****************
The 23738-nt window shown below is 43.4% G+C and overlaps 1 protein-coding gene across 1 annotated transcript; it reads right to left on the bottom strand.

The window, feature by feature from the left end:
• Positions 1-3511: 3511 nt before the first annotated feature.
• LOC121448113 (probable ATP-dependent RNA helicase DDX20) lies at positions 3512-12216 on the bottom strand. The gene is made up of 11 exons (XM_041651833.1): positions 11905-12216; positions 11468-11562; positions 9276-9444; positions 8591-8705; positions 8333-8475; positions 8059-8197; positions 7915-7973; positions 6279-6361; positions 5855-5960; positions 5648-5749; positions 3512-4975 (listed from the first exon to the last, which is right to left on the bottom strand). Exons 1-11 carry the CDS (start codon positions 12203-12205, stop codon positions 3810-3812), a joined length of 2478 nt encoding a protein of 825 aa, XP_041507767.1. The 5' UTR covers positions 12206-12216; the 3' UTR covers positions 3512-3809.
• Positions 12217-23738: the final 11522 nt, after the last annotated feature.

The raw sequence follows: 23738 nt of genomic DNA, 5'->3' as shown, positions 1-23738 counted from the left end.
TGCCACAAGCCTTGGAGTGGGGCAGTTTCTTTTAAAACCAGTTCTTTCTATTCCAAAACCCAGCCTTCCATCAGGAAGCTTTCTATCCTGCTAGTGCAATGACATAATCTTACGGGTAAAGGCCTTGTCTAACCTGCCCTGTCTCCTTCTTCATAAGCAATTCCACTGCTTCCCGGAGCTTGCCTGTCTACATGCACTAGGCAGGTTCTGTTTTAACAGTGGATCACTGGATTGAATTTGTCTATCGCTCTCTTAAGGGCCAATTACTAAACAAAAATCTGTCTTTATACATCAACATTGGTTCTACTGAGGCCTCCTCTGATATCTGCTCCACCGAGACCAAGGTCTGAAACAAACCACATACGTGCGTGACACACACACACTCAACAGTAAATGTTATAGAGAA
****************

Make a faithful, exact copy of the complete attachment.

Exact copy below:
The 23738-nt window shown below is 43.4% G+C and overlaps 1 protein-coding gene across 1 annotated transcript; it reads right to left on the bottom strand.

The window, feature by feature from the left end:
• Positions 1-3511: 3511 nt before the first annotated feature.
• LOC121448113 (probable ATP-dependent RNA helicase DDX20) lies at positions 3512-12216 on the bottom strand. The gene is made up of 11 exons (XM_041651833.1): positions 11905-12216; positions 11468-11562; positions 9276-9444; positions 8591-8705; positions 8333-8475; positions 8059-8197; positions 7915-7973; positions 6279-6361; positions 5855-5960; positions 5648-5749; positions 3512-4975 (listed from the first exon to the last, which is right to left on the bottom strand). Exons 1-11 carry the CDS (start codon positions 12203-12205, stop codon positions 3810-3812), a joined length of 2478 nt encoding a protein of 825 aa, XP_041507767.1. The 5' UTR covers positions 12206-12216; the 3' UTR covers positions 3512-3809.
• Positions 12217-23738: the final 11522 nt, after the last annotated feature.

The raw sequence follows: 23738 nt of genomic DNA, 5'->3' as shown, positions 1-23738 counted from the left end.
TGCCACAAGCCTTGGAGTGGGGCAGTTTCTTTTAAAACCAGTTCTTTCTATTCCAAAACCCAGCCTTCCATCAGGAAGCTTTCTATCCTGCTAGTGCAATGACATAATCTTACGGGTAAAGGCCTTGTCTAACCTGCCCTGTCTCCTTCTTCATAAGCAATTCCACTGCTTCCCGGAGCTTGCCTGTCTACATGCACTAGGCAGGTTCTGTTTTAACAGTGGATCACTGGATTGAATTTGTCTATCGCTCTCTTAAGGGCCAATTACTAAACAAAAATCTGTCTTTATACATCAACATTGGTTCTACTGAGGCCTCCTCTGATATCTGCTCCACCGAGACCAAGGTCTGAAACAAACCACATACGTGCGTGACACACACACACTCAACAGTAAATGTTATAGAGAA